Let me explain. All my life it's usually been my extended family that looked down on me. I wasn't girlish enough, I didn't wear dressed, I didn't like boys, I was too smart (yeah I know), I didn't go out enough, I didn't like playing with other kids, I didn't like anybody. All those things made me decidedly unfeminine thus somehow lesser in their eyes. Mom unfortunately usually caved into these pressures as she truly wanted a girl child and got me *rolls eyes* Dad would do the same at times but, as it turned out later, he probably hates his family 10 times more than I do for A) questioning his parenting skills and choice of baby mama (my mom) and B) practically bullying me to be what I didn't want to be. Dad couldn't stand it and for the most part let me BE ME. He didn't try to force me into dresses or socialize me as a girl. He let me do what the fuck I wanted for the most part. He didn't try to force those so-called gender norms on me to try to make me a girly-girl like it seemed everyone else wanted from me. He wanted me to be strong. He wanted me to be a fighter no matter how hard I wanted to resist. When I just wanted to sit in the corner and read he wanted me to be loud. The only thing he was really concerned about for some reason was my hair, which is just a post of its own.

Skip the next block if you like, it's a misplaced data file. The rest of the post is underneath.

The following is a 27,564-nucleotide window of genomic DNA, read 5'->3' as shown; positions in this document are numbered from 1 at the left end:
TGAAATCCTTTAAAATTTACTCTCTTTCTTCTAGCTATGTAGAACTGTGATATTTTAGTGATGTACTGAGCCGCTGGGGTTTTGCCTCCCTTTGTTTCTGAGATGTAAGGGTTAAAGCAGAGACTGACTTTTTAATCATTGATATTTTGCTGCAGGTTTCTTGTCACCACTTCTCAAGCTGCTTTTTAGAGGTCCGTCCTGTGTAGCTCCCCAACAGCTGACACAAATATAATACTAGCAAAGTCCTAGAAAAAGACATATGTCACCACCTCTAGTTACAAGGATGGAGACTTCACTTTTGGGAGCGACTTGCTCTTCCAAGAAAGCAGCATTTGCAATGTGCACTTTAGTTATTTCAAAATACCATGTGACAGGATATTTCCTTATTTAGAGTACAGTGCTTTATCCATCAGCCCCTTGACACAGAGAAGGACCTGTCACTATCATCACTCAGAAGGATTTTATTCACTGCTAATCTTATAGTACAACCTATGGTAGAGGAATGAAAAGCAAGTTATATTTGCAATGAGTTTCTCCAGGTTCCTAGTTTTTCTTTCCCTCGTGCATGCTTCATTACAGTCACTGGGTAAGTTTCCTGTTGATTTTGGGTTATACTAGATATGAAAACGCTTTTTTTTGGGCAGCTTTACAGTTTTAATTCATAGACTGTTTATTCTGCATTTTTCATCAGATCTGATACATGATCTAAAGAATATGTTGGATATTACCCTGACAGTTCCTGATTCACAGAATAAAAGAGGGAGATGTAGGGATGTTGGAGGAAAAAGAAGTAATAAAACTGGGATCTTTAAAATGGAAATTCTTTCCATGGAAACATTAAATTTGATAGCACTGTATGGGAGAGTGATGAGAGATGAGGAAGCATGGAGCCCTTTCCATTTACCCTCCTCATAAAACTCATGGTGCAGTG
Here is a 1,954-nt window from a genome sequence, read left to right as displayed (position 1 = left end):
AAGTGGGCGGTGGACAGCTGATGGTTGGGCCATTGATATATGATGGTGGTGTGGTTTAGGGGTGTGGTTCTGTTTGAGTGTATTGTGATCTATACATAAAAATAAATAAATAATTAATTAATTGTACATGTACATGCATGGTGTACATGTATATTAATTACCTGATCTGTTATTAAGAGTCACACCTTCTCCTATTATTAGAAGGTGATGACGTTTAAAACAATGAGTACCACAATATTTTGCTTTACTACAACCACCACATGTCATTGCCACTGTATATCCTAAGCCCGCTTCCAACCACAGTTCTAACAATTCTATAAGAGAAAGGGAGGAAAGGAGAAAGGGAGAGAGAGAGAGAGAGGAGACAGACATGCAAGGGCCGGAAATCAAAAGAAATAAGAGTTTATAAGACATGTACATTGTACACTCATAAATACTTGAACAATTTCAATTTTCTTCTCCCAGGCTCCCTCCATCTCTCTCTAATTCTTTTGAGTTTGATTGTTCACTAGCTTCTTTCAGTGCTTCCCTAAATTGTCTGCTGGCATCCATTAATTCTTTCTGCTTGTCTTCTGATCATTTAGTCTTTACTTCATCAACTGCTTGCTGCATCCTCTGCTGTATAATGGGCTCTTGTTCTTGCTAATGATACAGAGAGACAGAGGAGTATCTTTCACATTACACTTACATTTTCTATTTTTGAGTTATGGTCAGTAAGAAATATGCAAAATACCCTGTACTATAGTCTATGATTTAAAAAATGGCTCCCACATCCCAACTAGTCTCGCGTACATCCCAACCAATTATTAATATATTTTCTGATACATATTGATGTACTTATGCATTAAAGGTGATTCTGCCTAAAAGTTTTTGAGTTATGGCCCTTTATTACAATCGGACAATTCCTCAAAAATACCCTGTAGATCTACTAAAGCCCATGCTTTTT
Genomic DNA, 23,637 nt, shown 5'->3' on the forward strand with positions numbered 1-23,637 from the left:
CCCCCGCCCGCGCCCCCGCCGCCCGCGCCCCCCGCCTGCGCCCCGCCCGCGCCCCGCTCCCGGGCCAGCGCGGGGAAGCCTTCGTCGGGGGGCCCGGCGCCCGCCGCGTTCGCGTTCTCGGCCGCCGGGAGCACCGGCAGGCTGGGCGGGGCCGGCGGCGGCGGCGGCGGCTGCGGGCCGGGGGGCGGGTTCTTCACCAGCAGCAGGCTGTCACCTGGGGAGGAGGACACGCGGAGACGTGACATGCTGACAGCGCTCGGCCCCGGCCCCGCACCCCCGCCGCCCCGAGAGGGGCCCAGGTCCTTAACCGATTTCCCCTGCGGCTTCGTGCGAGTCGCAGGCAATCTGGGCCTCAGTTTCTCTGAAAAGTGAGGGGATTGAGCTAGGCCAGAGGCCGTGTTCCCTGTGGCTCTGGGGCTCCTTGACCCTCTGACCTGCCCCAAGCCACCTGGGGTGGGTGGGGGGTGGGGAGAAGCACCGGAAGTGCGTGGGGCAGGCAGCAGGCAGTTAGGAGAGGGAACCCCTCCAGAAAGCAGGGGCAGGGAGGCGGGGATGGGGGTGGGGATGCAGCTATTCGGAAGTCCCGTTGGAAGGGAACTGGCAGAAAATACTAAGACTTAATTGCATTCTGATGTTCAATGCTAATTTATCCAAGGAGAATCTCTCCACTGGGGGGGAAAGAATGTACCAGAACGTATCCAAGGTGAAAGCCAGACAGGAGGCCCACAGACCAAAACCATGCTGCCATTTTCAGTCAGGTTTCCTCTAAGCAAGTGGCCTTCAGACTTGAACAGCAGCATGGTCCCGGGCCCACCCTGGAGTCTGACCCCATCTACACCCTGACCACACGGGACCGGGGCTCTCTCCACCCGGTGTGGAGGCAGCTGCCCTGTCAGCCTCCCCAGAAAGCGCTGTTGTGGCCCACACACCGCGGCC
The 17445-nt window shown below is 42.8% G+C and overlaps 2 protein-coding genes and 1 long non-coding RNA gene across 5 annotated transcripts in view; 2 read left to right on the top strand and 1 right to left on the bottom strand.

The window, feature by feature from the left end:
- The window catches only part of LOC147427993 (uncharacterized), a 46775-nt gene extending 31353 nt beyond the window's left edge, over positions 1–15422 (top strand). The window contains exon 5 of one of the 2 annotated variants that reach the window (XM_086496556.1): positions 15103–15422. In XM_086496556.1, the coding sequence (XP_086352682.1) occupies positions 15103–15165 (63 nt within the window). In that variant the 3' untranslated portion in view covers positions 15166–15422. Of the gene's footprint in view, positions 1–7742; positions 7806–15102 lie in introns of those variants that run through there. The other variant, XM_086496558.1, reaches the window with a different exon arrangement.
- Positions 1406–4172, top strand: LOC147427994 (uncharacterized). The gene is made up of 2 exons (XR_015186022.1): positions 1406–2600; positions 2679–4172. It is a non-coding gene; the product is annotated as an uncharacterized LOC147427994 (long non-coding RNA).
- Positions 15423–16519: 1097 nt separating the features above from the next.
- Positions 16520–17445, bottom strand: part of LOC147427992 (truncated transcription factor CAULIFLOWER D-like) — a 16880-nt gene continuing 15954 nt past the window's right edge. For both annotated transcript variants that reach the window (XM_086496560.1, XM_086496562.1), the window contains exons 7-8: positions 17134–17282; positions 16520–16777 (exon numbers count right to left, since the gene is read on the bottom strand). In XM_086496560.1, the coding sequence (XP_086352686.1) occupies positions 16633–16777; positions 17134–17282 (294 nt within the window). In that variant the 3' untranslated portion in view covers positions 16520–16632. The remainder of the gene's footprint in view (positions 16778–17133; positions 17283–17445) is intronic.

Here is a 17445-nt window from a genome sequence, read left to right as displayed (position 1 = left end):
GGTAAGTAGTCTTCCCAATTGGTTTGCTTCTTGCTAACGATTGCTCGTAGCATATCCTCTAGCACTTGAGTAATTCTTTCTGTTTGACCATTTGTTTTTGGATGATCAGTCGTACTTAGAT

He raised me not to take shit, and years later it eventually sank in that no, I don't actually have to take shit from anyone--little did this know, that included him.
So would that make my dad a "secret feminist"? Probably not, perhaps just a good parent will do. I can't say that all his positive parenting cancelled out the bullshit he put me through because it certainly does not. The man made mistakes and lots of them, and for the most part he's coming to terms and owning up to them. In some regards he's probably one of the most genuine black men I know, and in plenty of respects I'm actually glad I had him in my life (you know, when he wasn't yelling at me and shit).
April 5, 2009
I sometimes wonder if my dad could be a secret feminist.